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karma-karma-karma-karma-karma chameleon, you come and go...

"What goes around comes around..."
"Do unto others as you would have them do unto you..."
"An eye for an eye..."
"You reap what you sow..."

The world is filled with more than one adage about the future being a direct result of present actions. Whatever we do now has an impact on whatever is done to us tomorrow.

Karma is the ubiquitous catch-all term for all these ideas---- when something happens to someone, who most assuredly "deserved" it....there is no better word to describe it. Though most times it is associated with the bad things that people often do, surely the reverse must be true also.

If someone fills their life with only good deeds and only does well for/to others, wouldn't their life be filled with the same happy, good deeds from others in return??? I'd like to think so, in fact, I need to believe so. Otherwise, what's the point in doing anything at all....

"What you do to me is your karma, how I react to it is my karma..."


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Y is for Yeth Hound.....

Yeth Hound--- one of the incarnations of the "Black Dog" myth, this one located specifically, in Devon, England.

"Black Dogs" appear in myths across the world, most are associated with death and bad omens... i.e. Hell Hounds.

The Yeth Hound is said to be the spirit of an unbaptised child that takes the form of a headless black dog. The Hound wanders the woods at night making pitiful wailing sounds (though, I'm unclear as to how it makes wailing sounds without having a head).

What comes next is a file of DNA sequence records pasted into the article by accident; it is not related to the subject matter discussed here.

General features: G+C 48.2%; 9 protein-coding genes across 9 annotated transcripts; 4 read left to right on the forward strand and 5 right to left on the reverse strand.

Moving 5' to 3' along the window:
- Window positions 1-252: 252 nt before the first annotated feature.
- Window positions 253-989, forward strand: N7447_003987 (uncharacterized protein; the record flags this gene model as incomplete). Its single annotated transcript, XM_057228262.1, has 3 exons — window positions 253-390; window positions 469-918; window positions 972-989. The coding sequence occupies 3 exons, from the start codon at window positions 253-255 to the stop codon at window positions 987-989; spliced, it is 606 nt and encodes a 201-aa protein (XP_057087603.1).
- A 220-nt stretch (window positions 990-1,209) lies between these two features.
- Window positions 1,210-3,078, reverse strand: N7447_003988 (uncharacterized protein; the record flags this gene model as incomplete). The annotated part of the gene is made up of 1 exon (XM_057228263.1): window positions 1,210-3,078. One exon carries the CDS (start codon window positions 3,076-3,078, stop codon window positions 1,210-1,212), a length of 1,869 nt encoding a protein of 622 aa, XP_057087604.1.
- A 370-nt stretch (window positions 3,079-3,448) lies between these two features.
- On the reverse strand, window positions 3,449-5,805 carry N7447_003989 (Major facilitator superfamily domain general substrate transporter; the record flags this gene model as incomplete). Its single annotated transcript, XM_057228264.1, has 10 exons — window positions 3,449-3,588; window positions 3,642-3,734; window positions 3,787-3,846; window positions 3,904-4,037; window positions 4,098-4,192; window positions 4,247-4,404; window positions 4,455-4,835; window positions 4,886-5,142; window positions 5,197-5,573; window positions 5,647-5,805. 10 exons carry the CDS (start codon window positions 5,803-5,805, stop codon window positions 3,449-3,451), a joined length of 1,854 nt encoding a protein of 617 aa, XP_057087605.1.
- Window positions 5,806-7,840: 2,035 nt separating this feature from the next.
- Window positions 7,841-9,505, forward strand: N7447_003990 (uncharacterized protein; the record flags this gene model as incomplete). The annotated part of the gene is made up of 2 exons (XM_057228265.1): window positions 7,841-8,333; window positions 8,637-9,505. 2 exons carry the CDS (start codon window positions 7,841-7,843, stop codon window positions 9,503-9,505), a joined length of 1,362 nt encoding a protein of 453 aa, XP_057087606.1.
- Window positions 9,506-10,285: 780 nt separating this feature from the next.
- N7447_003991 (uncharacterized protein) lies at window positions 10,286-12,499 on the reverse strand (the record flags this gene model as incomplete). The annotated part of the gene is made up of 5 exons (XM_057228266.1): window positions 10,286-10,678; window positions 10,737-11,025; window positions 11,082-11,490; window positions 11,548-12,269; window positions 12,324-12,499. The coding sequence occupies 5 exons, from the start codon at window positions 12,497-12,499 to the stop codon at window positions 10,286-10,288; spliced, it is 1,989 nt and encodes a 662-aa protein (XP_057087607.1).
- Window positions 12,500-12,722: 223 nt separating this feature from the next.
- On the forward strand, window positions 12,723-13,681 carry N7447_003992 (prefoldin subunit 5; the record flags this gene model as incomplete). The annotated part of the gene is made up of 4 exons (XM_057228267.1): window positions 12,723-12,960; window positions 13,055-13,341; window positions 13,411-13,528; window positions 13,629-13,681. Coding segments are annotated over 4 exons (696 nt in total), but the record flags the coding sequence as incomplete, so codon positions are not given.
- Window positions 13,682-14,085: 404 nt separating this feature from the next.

The Black Dogs were possibly one inspiration from Sir Arthur Conan Doyle's ghost dog in The Hound of the Baskervilles-- "an enormous coal-black hound, but not such a hound as mortal eyes have ever seen."

Heed Not, the Lonesome Cry
Heed not, the lonesome cry, the baleful wail echoing through the woods. Seek not, the black hound's sigh, look not where the headless creature stood.
One sound, your limbs will shake, your heart filled with the deepest dread. One glimpse, your sou…

B is for Banshee.....

Irish bean sidhe and Scottish Gaelic bean sith, literally, woman of fairyland.

The mythology and legend surrounding the Banshee is a bit mixed. The most readily accepted story is of a hag-like creature wailing the impending death of someone nearby-- most ancient Gaelic families, especially the more well-to-do families, had their own Banshees that attached themselves to the lineage of the family name. I suppose it was a sign of station for a family to be able to claim their own Banshee--- I mean, who needs an exciting/ tongue-wagging-inciting skeleton in your cupboard when you've got a Banshee wailing in your rafters?
The origins of the more familiar Banshee may have stemmed from the ancient Keeners-- women who were employed to sing a lament at a funeral. The best Keeners were in high demand to "wail" and "weep" for the great personage who had fallen.

The Great families would boast a bean sidhe or bean sith-- a fairy-woman Keener--and having foresight, the Keene…

Scottish Festival and a bit of poetry...

The 38th annual Arkansas Scottish Festival was held at Lyon College in Batesville, Arkansas on April 7th - April 9th. This was the first time I'd ever attended. I'm sad to say I didn't even know the festival existed until last year. On Saturday, April 8th, a group of friends and I made the several-hour trek, determined to enjoy everything we could.
The weather was glorious, all bright, bonnie sunlight and mild temperatures. Seemed mother nature approved of the festivities. The campus was appropriately kitted out, and nearly everyone in attendance was properly *ahem* kilted out. 
Bagpipes playing, we ate meat pies--- well, mine was a 5-cheese mac & cheese pie--- watched clans parade their colors, got sunburned (darn our fair, Celtic skin), and wanted the day to last forever.
There were a host of competitions, everything from Scottish/Irish dance-offs, sheep dog trials, Tartan races, a Celtic poetry competition, piping and drum trials, even a bonniest knees competition (…